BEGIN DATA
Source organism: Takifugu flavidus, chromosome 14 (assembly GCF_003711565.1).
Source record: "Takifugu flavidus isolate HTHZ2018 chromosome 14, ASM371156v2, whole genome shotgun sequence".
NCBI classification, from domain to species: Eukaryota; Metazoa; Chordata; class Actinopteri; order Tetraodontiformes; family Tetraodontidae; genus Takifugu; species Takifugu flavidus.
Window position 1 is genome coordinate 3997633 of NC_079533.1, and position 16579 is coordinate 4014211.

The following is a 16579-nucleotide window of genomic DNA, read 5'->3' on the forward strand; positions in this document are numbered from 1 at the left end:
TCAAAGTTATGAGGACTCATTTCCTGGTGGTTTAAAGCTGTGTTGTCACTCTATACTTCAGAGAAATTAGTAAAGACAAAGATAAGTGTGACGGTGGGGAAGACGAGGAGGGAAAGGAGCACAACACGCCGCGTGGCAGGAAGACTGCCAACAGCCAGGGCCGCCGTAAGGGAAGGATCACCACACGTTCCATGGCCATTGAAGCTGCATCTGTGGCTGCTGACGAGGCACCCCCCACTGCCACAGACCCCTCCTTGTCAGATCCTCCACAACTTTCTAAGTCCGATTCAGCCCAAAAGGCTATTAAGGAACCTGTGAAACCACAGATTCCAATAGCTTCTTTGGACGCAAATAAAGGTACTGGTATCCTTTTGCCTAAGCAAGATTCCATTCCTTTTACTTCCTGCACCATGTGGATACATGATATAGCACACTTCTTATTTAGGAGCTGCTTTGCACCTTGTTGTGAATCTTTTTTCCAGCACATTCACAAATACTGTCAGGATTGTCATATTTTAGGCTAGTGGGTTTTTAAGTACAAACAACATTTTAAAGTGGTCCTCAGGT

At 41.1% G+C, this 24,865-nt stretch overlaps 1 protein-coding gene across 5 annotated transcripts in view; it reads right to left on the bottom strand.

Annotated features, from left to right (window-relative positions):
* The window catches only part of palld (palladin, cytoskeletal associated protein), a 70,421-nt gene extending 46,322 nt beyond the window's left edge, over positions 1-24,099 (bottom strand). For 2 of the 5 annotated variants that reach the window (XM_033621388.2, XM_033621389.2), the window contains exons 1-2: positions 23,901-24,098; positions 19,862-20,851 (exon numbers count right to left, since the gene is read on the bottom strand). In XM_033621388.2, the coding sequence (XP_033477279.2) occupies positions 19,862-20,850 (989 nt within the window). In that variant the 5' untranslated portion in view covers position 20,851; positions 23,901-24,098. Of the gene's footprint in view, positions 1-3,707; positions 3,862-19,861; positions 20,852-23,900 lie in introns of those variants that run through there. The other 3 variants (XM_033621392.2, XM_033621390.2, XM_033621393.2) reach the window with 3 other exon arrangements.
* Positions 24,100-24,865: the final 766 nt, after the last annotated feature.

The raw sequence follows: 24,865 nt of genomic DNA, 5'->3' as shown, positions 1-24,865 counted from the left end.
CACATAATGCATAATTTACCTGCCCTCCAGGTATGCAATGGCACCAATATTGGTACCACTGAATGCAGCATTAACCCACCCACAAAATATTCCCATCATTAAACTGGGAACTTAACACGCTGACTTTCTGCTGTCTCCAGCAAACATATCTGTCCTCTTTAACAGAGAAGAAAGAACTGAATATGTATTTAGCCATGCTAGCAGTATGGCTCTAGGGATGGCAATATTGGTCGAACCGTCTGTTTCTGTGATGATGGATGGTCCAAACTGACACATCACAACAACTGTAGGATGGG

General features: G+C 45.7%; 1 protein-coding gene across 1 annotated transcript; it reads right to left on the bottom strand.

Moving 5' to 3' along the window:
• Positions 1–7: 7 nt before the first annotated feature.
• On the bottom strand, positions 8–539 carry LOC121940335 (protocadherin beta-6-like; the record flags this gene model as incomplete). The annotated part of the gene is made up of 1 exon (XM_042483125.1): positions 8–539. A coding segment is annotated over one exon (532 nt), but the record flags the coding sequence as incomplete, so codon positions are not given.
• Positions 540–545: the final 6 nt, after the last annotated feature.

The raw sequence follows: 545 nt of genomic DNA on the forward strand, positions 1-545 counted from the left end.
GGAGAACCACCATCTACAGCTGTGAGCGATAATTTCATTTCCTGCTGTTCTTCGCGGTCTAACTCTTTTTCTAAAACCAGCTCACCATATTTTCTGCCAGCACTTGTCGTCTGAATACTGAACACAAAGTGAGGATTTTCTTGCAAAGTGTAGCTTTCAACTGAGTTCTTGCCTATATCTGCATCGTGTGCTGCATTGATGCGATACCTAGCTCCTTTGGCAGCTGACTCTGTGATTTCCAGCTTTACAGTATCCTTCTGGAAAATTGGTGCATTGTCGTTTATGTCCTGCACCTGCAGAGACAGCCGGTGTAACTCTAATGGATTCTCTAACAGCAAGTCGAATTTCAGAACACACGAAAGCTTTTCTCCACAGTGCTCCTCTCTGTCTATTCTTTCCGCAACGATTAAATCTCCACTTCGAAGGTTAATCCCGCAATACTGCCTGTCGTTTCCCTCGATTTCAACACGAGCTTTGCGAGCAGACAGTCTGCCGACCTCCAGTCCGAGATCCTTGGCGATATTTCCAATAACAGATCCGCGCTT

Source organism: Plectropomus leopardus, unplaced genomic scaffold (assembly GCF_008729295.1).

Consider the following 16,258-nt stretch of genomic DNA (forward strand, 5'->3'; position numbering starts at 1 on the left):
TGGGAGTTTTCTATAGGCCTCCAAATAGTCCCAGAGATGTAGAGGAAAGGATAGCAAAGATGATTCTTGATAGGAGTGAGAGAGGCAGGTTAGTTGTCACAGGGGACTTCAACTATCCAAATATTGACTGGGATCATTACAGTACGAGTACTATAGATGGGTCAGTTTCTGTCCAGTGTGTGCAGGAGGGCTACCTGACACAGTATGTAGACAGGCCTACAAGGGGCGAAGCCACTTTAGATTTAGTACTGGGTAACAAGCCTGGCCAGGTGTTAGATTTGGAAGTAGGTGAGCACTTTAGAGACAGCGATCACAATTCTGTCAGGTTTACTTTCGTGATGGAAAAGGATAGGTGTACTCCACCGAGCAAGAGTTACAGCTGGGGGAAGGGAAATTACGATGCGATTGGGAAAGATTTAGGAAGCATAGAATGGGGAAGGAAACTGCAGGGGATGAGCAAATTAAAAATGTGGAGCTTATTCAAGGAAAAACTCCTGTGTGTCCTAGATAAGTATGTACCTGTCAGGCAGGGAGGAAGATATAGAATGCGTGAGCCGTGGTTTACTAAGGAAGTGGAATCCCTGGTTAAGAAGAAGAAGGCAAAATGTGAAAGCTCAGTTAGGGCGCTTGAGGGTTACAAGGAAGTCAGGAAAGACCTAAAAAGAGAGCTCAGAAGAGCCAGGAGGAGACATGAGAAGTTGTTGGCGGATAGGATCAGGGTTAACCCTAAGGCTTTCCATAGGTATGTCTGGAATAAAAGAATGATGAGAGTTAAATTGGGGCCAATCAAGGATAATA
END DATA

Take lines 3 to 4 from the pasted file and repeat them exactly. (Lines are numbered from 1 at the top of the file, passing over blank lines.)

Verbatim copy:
NCBI classification, from domain to species: Eukaryota; Metazoa; Chordata; class Actinopteri; order Tetraodontiformes; family Tetraodontidae; genus Takifugu; species Takifugu flavidus.
Window position 1 is genome coordinate 3997633 of NC_079533.1, and position 16579 is coordinate 4014211.